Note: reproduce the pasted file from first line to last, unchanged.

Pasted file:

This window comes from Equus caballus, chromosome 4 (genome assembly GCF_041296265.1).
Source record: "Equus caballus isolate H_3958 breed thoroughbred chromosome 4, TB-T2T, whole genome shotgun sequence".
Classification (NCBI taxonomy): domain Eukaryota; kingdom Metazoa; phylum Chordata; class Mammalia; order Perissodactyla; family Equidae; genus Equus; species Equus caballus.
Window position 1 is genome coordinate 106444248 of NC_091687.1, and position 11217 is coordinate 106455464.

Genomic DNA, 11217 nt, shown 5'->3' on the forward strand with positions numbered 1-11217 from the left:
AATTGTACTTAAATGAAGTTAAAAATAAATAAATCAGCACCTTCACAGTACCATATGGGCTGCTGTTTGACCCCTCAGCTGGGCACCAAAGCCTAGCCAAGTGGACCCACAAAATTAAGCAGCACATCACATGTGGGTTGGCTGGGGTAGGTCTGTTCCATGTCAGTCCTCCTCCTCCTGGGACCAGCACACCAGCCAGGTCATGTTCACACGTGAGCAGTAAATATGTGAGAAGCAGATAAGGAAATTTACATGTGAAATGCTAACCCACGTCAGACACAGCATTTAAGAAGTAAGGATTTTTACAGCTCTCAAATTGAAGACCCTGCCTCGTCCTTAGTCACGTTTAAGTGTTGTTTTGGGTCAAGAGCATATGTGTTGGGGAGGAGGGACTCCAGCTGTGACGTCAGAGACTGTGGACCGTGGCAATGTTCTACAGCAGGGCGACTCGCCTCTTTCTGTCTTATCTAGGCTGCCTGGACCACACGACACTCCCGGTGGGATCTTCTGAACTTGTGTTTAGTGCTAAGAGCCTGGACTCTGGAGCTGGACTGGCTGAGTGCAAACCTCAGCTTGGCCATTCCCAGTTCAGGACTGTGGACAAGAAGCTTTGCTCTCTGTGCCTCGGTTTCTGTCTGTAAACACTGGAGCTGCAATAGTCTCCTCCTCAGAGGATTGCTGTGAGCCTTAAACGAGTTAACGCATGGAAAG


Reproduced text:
This window comes from Equus caballus, chromosome 4 (genome assembly GCF_041296265.1).
Source record: "Equus caballus isolate H_3958 breed thoroughbred chromosome 4, TB-T2T, whole genome shotgun sequence".
Classification (NCBI taxonomy): domain Eukaryota; kingdom Metazoa; phylum Chordata; class Mammalia; order Perissodactyla; family Equidae; genus Equus; species Equus caballus.
Window position 1 is genome coordinate 106444248 of NC_091687.1, and position 11217 is coordinate 106455464.

Genomic DNA, 11217 nt, shown 5'->3' on the forward strand with positions numbered 1-11217 from the left:
AATTGTACTTAAATGAAGTTAAAAATAAATAAATCAGCACCTTCACAGTACCATATGGGCTGCTGTTTGACCCCTCAGCTGGGCACCAAAGCCTAGCCAAGTGGACCCACAAAATTAAGCAGCACATCACATGTGGGTTGGCTGGGGTAGGTCTGTTCCATGTCAGTCCTCCTCCTCCTGGGACCAGCACACCAGCCAGGTCATGTTCACACGTGAGCAGTAAATATGTGAGAAGCAGATAAGGAAATTTACATGTGAAATGCTAACCCACGTCAGACACAGCATTTAAGAAGTAAGGATTTTTACAGCTCTCAAATTGAAGACCCTGCCTCGTCCTTAGTCACGTTTAAGTGTTGTTTTGGGTCAAGAGCATATGTGTTGGGGAGGAGGGACTCCAGCTGTGACGTCAGAGACTGTGGACCGTGGCAATGTTCTACAGCAGGGCGACTCGCCTCTTTCTGTCTTATCTAGGCTGCCTGGACCACACGACACTCCCGGTGGGATCTTCTGAACTTGTGTTTAGTGCTAAGAGCCTGGACTCTGGAGCTGGACTGGCTGAGTGCAAACCTCAGCTTGGCCATTCCCAGTTCAGGACTGTGGACAAGAAGCTTTGCTCTCTGTGCCTCGGTTTCTGTCTGTAAACACTGGAGCTGCAATAGTCTCCTCCTCAGAGGATTGCTGTGAGCCTTAAACGAGTTAACGCATGGAAAG